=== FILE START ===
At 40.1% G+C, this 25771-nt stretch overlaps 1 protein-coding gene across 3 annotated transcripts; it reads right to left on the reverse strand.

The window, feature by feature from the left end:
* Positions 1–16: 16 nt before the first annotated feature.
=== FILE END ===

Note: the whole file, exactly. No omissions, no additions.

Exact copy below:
At 40.1% G+C, this 25771-nt stretch overlaps 1 protein-coding gene across 3 annotated transcripts; it reads right to left on the reverse strand.

The window, feature by feature from the left end:
* Positions 1–16: 16 nt before the first annotated feature.